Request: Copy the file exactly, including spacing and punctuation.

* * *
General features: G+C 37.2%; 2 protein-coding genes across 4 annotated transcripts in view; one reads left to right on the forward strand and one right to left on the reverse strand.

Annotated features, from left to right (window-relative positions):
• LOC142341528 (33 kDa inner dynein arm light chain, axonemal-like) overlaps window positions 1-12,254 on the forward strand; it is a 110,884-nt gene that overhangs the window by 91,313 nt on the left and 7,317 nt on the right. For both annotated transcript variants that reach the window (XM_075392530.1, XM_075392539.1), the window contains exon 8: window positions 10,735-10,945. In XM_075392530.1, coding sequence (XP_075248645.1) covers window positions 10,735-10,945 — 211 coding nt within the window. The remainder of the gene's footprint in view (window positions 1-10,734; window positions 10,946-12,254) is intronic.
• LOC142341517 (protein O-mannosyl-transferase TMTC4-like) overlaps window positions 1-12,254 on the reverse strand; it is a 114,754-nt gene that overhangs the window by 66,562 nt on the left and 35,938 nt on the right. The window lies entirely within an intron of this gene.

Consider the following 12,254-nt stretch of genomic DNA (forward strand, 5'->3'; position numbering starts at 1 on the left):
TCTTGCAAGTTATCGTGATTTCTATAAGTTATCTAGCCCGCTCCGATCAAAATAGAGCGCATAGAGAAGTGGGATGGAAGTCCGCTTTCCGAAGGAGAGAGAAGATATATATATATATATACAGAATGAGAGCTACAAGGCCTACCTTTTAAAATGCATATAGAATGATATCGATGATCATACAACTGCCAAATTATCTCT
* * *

General features: G+C 37.2%; 2 protein-coding genes across 4 annotated transcripts in view; one reads left to right on the forward strand and one right to left on the reverse strand.

Annotated features, from left to right (window-relative positions):
• LOC142341528 (33 kDa inner dynein arm light chain, axonemal-like) overlaps window positions 1-12,254 on the forward strand; it is a 110,884-nt gene that overhangs the window by 91,313 nt on the left and 7,317 nt on the right. For both annotated transcript variants that reach the window (XM_075392530.1, XM_075392539.1), the window contains exon 8: window positions 10,735-10,945. In XM_075392530.1, coding sequence (XP_075248645.1) covers window positions 10,735-10,945 — 211 coding nt within the window. The remainder of the gene's footprint in view (window positions 1-10,734; window positions 10,946-12,254) is intronic.
• LOC142341517 (protein O-mannosyl-transferase TMTC4-like) overlaps window positions 1-12,254 on the reverse strand; it is a 114,754-nt gene that overhangs the window by 66,562 nt on the left and 35,938 nt on the right. The window lies entirely within an intron of this gene.

Consider the following 12,254-nt stretch of genomic DNA (forward strand, 5'->3'; position numbering starts at 1 on the left):
TCTTGCAAGTTATCGTGATTTCTATAAGTTATCTAGCCCGCTCCGATCAAAATAGAGCGCATAGAGAAGTGGGATGGAAGTCCGCTTTCCGAAGGAGAGAGAAGATATATATATATATATACAGAATGAGAGCTACAAGGCCTACCTTTTAAAATGCATATAGAATGATATCGATGATCATACAACTGCCAAATTATCTCT